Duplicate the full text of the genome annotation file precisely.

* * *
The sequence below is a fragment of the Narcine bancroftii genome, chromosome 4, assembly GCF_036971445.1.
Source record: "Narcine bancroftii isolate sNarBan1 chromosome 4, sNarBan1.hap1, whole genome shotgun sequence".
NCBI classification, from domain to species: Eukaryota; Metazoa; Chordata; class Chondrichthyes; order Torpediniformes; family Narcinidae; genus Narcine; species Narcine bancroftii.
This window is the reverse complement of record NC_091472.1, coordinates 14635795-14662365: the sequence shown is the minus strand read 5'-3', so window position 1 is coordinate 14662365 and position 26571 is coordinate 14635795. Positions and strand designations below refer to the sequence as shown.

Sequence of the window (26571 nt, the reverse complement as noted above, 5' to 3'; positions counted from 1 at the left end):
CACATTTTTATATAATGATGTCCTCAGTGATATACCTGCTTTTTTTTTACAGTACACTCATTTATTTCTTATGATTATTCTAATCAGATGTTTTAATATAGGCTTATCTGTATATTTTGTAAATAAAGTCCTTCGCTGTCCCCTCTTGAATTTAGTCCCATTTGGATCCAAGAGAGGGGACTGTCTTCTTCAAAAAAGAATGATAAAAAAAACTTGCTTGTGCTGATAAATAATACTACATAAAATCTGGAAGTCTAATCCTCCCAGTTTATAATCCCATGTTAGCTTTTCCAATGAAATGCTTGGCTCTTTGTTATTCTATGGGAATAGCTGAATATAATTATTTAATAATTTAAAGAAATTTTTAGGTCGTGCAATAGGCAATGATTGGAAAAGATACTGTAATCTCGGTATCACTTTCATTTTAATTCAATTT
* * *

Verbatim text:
The sequence below is a fragment of the Narcine bancroftii genome, chromosome 4, assembly GCF_036971445.1.
Source record: "Narcine bancroftii isolate sNarBan1 chromosome 4, sNarBan1.hap1, whole genome shotgun sequence".
NCBI classification, from domain to species: Eukaryota; Metazoa; Chordata; class Chondrichthyes; order Torpediniformes; family Narcinidae; genus Narcine; species Narcine bancroftii.
This window is the reverse complement of record NC_091472.1, coordinates 14635795-14662365: the sequence shown is the minus strand read 5'-3', so window position 1 is coordinate 14662365 and position 26571 is coordinate 14635795. Positions and strand designations below refer to the sequence as shown.

Sequence of the window (26571 nt, the reverse complement as noted above, 5' to 3'; positions counted from 1 at the left end):
CACATTTTTATATAATGATGTCCTCAGTGATATACCTGCTTTTTTTTTACAGTACACTCATTTATTTCTTATGATTATTCTAATCAGATGTTTTAATATAGGCTTATCTGTATATTTTGTAAATAAAGTCCTTCGCTGTCCCCTCTTGAATTTAGTCCCATTTGGATCCAAGAGAGGGGACTGTCTTCTTCAAAAAAGAATGATAAAAAAAACTTGCTTGTGCTGATAAATAATACTACATAAAATCTGGAAGTCTAATCCTCCCAGTTTATAATCCCATGTTAGCTTTTCCAATGAAATGCTTGGCTCTTTGTTATTCTATGGGAATAGCTGAATATAATTATTTAATAATTTAAAGAAATTTTTAGGTCGTGCAATAGGCAATGATTGGAAAAGATACTGTAATCTCGGTATCACTTTCATTTTAATTCAATTT